Is a Medical Misdiagnosis Considered Malpractice?

April 2, 2018
Legally Reviewed By Attorney Rand Spear, Esq.

It isn’t surprising that a misdiagnosis – especially of a serious illness – can have devastating consequences. What may surprise you is just how often misdiagnoses happen. It’s estimated that as many as 20 percent of patients’ cases are misdiagnosed, which is more than medication errors and surgical mistakes, both of which garner much more attention.

Even though misdiagnosis is more common, proving that its medical malpractice can be very complex, which means that it requires the knowledge and experience of a seasoned medical malpractice attorney to handle these types of cases.

How Misdiagnosis Happen

There are a couple of ways that a misdiagnosis can happen. One way it occurs is when a doctor diagnoses a patient with an illness or condition, when they are actually suffering from a completely different one. Some examples of this type of misdiagnosis are:

Cancer is misdiagnosed as one of many different conditions, depending on the specific symptoms

Heart attacks may be misdiagnosed as anxiety or indigestion

Staph infections may be mistaken for the flu

Lymph node inflammation may be mistaken for appendicitis

Strokes can be misdiagnosed for a migraine headache, especially when the patient is young as strokes are not common to younger people

Asthma may be misdiagnosed as chronic bronchitis

Diagnosing and treating the incorrect illness or condition isn’t the only manner of misdiagnosis that happens. In fact, the most common cases of misdiagnosis happen due to a delay in diagnosis or to the mismanagement of diagnostic testing. Examples of these types of misdiagnoses are:

Incorrectly evaluating lab tests

Failure to complete the appropriate tests for the patient’s symptoms

Failure to refer patients to appropriate specialists

Failure to follow-up with patients, their test results, and involved specialists

Failure to take adequate time with a patient to allow for an accurate diagnosis

Misdiagnoses That May Be Deemed Medical Malpractice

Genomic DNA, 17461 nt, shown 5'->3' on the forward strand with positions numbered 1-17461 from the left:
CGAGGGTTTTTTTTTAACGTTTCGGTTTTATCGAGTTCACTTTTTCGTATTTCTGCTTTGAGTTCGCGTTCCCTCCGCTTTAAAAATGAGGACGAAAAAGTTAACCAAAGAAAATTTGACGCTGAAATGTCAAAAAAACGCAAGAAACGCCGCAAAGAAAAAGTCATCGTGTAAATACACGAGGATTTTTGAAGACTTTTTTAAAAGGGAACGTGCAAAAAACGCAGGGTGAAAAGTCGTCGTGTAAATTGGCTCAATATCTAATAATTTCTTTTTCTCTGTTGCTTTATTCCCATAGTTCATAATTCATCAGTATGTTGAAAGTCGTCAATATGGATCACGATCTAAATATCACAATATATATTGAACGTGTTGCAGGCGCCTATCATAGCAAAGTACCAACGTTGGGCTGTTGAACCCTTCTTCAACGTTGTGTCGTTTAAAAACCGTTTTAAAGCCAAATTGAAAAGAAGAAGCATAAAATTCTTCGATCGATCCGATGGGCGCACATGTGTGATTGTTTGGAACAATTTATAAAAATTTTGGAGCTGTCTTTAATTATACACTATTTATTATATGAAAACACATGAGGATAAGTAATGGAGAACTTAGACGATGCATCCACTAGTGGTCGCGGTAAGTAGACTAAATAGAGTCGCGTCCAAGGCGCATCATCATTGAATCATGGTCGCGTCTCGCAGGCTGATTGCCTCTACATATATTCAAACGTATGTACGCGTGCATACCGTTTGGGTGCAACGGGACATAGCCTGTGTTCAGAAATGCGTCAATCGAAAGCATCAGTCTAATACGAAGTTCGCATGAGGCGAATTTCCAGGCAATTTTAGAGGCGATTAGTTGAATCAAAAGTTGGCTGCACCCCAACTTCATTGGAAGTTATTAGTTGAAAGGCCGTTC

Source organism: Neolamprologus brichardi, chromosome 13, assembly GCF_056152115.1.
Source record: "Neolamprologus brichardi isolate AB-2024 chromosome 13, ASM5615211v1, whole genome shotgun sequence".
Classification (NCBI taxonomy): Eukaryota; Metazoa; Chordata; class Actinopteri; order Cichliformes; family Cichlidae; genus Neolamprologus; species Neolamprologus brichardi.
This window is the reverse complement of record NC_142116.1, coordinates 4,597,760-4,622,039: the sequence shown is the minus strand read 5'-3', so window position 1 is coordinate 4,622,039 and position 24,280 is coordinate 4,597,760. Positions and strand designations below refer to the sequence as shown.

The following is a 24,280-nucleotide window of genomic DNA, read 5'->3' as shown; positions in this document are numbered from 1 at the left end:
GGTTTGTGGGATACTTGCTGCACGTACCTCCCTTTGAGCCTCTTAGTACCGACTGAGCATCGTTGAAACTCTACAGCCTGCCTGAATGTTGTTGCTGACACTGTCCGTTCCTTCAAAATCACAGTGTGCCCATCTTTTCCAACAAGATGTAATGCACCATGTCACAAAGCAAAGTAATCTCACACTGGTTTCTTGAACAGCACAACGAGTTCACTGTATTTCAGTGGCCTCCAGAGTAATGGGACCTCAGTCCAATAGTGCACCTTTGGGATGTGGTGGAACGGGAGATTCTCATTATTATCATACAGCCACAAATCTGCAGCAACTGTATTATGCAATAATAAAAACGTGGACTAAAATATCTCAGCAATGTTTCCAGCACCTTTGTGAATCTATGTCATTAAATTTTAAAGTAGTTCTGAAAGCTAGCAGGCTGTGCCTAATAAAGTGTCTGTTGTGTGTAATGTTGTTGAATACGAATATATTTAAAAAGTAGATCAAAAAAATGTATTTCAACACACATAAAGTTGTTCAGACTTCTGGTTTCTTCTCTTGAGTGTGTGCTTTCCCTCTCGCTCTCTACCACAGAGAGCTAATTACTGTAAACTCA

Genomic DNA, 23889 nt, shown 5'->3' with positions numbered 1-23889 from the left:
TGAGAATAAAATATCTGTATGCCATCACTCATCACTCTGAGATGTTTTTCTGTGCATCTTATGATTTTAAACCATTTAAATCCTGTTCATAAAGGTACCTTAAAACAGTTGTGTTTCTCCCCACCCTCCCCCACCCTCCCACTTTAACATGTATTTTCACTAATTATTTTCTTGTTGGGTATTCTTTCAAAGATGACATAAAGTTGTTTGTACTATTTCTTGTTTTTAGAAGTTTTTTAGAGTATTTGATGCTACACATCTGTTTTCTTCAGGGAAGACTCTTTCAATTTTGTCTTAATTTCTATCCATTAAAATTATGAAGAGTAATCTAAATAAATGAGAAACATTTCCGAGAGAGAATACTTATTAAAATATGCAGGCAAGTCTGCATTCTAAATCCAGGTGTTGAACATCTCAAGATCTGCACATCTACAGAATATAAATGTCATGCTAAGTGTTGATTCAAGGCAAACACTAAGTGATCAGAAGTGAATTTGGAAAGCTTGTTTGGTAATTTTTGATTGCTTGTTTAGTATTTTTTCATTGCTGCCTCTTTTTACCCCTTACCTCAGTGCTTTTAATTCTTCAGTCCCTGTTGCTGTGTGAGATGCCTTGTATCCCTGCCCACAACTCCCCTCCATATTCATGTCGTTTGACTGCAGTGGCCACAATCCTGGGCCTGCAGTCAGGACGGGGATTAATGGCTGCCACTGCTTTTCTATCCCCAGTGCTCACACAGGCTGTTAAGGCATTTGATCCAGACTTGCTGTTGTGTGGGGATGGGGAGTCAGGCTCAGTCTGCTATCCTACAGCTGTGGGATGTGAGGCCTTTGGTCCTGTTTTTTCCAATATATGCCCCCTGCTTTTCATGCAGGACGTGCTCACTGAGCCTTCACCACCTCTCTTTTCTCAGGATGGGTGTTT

There are three main situations in which a misdiagnosis can be considered medical malpractice:

Misdiagnosed Condition – This is when a doctor attributes a patient’s symptoms to one illness or condition, when they are actually attributable to a different one.

Overlooked Diagnosis – This is when a patient’s illness or condition is missed or overlooked.

Delayed Diagnosis – This happens when a patient’s illness or condition is not diagnosed in a timely manner, resulting in the patient’s condition worsening.

All of the above misdiagnoses can have serious negative consequences on the health of patients – even death.

Proving Medical Malpractice in Cases of Misdiagnosis

Proving misdiagnosis is subject to the same elements of other medical malpractice cases. It must be shown that the doctor was negligent and deviated from the accepted standard of care and that the negligence caused the patient to suffer injuries. Not all cases of misdiagnosis are medical malpractice, so it is important that patients (or their families, in cases where a death as occurred) who have suffered a misdiagnosis, seek the help of an attorney to determine if all the necessary elements are present.

If you or a loved one has been a victim of misdiagnosis, and you feel that you have suffered injuries, you need the expertise of a qualified medical malpractice lawyer to advocate for you. Rand Spear and his team of lawyers will fight for you and your family and pursue the compensation you are entitled to for your misdiagnosis case.

Prior results cannot and do not guarantee or predict a similar outcome with respect to any future case. Recoveries always depend upon the facts and circumstances of each case, the injuries suffered, damages incurred, and the responsibility of those involved. This article is not to be considered advise, only the execution of the contingency agreement with this law firm will constitute an attorney-client relationship. The contents of this article are for general information only. If you would like to pursue a claim please contact an attorney immediately to discuss your specific facts and circumstances regarding your claim. Some cases accepted by this law firm may be referred to or worked on by other lawyers, depending on the area of practice and specifics of a particular case.